Specific clinical presentations were the first step during diagnosis. Fever and headache were more commonly found in IE patients, while in subgroups of IE, BE patients were more prone to suffering headache than VE patients. Previous studies also reported that IE patients more frequently presented with fever and headache,2,14 which was consistent with our results. A large amount of literature demonstrated that meningitis was mediated by the activated human immune defence system caused by infective pathogen invasion. Meanwhile, bacteria also damaged meninges by producing bacterial toxins. The inflammation of meninges subsequently stimulated nerve roots and caused the headache.6,15 NMDAR include N-methyl-D-aspartate receptor 1 (NR1), NR2, and NR3 subunits, in which the mechanisms of headache were mainly associated with NR2 subunit.16 NR2 was over-expressed in synapses, where the terminations of nociceptive afferents were.17 In this study, a total of 6 AE patients demonstrated headache, while 5 of them were found to present anti-NMDAR antibodies. However, the detailed characteristics of the headache were not recorded in most of our patients. Hence, the differences in the feature of headache between IE and AE were not clear. For future studies, detailed data regarding headache would be needed. Furthermore, involuntary movement, memory deficits and seizures were found to be more prevalent in AE patients than IE patients. Manifestations of involuntary movement included repetitive rhythmic ocular, jaw, facial, lingual, limb and trunk movements, opisthotonus, and dystonic limb posturing.18 Fronto-striatal disinhibition, cortico-limbic, hypothalamus and brainstem disconnections, the dysfunctions of basal ganglia were associated with involuntary movement.19,20 A previous study found that the antibody-mediated NMDAR decreases inactivated GABA-ergic neurons, therefore leading to movement disorders.20 In our study, 6 out of 10 NMDAR-Abs positive patients demonstrated involuntary movement, while the major cause of movement disorders in patients with anti-Ma2 encephalitis was cytotoxic T-cell-mediated neurologic damage of basal ganglia.21 Vigliani et al also found that a minority of patients with intracellular Abs presented with involuntary movement.22 In this study, a total number of 11 (30.6%) AE patients presented with involuntary movement, significantly higher than IE patients. Similarly, Hou et al found that 25 (45.5%) AE patients presented with involuntary movement.23 Gable et al also reported that involuntary movement was more commonly found in AE patients (20 individuals, 63%) than IE patients (3 individuals, 6%).14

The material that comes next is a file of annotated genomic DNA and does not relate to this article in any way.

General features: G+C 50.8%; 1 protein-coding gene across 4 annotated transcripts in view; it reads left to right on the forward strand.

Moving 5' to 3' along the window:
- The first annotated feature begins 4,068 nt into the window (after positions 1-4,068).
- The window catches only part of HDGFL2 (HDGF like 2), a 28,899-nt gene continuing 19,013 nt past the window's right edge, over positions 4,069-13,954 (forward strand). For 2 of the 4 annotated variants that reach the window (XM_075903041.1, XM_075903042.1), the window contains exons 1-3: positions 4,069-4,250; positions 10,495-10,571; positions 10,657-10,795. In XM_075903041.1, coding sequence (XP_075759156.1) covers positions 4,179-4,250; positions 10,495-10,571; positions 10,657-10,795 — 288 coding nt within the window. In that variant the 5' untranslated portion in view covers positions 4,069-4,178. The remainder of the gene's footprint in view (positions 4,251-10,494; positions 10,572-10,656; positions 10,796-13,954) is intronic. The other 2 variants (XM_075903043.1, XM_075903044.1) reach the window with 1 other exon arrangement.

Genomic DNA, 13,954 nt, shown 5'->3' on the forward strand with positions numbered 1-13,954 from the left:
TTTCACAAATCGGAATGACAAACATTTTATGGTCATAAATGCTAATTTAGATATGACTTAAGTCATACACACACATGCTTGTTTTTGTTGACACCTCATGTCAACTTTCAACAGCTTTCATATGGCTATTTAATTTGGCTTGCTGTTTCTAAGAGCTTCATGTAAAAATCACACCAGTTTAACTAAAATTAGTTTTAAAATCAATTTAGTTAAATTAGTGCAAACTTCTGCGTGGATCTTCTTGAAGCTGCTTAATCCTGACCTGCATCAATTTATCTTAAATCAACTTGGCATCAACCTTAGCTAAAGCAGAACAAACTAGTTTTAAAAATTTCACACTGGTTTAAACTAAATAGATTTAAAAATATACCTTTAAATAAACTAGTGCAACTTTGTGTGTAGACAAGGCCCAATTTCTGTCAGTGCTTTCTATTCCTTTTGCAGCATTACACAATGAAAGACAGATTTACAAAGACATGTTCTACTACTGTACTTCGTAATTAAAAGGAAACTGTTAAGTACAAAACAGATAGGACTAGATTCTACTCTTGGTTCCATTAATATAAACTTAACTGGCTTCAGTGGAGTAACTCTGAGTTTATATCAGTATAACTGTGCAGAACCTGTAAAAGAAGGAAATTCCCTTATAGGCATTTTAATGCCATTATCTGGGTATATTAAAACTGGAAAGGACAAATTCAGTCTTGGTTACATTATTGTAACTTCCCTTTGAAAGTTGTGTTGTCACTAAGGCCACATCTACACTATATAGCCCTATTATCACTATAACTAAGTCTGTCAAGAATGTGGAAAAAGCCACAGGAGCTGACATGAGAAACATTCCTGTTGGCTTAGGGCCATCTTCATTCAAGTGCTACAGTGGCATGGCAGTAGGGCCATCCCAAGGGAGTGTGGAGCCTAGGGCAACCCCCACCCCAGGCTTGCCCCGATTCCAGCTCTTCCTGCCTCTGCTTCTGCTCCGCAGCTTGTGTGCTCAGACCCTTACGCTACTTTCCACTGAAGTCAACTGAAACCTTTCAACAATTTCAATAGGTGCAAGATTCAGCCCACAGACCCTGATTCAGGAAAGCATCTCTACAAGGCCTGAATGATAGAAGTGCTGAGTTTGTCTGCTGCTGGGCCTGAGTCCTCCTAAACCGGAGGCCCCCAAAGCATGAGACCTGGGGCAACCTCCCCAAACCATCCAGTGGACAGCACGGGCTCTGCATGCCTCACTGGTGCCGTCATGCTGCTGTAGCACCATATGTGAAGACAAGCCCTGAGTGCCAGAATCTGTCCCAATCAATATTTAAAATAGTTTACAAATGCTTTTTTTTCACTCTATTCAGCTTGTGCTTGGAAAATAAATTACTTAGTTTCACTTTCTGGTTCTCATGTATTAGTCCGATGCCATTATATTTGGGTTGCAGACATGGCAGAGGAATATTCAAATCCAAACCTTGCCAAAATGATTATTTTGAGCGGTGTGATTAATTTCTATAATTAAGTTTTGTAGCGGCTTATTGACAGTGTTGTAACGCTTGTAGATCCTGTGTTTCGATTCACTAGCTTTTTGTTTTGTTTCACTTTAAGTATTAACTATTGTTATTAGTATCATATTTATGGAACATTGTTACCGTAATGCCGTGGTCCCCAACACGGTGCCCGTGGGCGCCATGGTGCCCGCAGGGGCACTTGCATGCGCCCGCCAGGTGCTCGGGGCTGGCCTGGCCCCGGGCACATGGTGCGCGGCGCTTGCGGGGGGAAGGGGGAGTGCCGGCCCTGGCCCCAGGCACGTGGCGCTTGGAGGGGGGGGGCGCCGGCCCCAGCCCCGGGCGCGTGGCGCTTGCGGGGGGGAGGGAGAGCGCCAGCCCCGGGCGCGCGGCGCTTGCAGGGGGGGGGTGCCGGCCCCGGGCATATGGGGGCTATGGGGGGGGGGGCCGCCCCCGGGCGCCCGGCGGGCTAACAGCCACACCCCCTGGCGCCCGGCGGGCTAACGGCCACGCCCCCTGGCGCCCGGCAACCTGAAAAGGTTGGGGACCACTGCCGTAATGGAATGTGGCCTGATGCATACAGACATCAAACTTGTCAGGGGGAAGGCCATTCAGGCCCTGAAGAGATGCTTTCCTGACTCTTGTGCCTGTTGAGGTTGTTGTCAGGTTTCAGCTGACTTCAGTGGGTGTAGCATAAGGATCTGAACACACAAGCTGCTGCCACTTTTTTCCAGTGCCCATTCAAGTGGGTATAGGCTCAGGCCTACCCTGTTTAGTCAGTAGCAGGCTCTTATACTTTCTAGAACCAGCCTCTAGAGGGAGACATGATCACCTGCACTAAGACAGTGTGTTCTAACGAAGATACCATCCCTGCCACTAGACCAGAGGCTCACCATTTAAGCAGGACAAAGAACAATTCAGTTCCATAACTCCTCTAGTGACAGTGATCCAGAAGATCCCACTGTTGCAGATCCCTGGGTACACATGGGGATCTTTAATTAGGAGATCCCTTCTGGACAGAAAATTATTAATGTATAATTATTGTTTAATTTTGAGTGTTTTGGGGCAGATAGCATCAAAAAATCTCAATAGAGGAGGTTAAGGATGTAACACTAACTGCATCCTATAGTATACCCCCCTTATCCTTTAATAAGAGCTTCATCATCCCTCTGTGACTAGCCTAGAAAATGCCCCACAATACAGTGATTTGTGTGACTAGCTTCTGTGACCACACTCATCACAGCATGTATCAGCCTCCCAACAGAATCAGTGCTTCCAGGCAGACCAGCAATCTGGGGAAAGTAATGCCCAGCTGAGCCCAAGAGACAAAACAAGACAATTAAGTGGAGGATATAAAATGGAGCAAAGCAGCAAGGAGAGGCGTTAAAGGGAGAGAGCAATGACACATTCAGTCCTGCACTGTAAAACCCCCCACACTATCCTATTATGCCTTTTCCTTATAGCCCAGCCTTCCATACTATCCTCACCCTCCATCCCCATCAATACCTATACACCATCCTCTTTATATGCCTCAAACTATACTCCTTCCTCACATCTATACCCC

Atrophy of hippocampus was closely correlated with memory deficits. Hansen et al found that in different periods of the course of AE, 4/7 AE patients demonstrated varying degrees of atrophies of hippocampal volume, which was associated with the decline of verbal memory and figural memory.24 We also found that AE patients were more likely to present hippocampus lesions than IE patients. Patients with LGI1-Ab demonstrated memory disorders, due to the fact that the LGI1 gene transcripts were enriched in CA3 region of the hippocampus.25,26 In this study, 9 patients with anti-LGI1 encephalitis were enrolled, while 4 of them demonstrated memory deficits. The CA1 region of the hippocampus contained the highest density of NMDAR in the brain, and the internalization of NMDAR in CA1 region caused severe memory deficits.27 In this study, 6 out of 10 anti-NMDAR encephalitis patients demonstrated memory deficits. The hippocampus function was damaged due to the binding of Ma2 to cytoplasmic protein in the area of limbic system.28 Similarly, limbic system damage caused also be caused by anti-Hu and anti-CV2 autoimmunity, as those antigen expressions were exclusively limited within neurons.29 As mentioned previously, AE patients were more likely to suffer from memory impairments, while in our study, a small proportion of IE patients also demonstrated memory problems. Of the 4 IE patients with memory decline, 2 cases were infected with Herpes simplex virus (HSV). Previous research reported that HSV infection was associated with memory decline. Receptors of HSV for viral entry were expressed in the hippocampus thus making the hippocampus vulnerable to HSV infection.30 NAAb-mediated inhibitory synaptic transmission decrease and intrinsic excitability increase were the triggers of epilepsy in AE patients.31 The loss of the LGI1 receptor expression inhibited AMPA receptor-mediated synaptic transmission, reduced AMPA receptor, and therefore caused seizures.32 There were 7/9 patients with LGI1-Abs who presented with seizures. Yeo et al also found that anti-LGI1/CASPR2 seropositive patients were more likely to be associated with seizures.33 Our data demonstrated that AE patients (63.9%) were more likely to develop seizures than those with IE (42.4%). A similar study also found that epileptic seizures were more prevalent in AE patients (88%) than in IE patients (21%).2 Therefore, in clinic, it was of critical importance to detect specific autoantibodies related to AE for accurate diagnosis of patients who demonstrated symptoms such as involuntary movement, memory deficit, and seizures.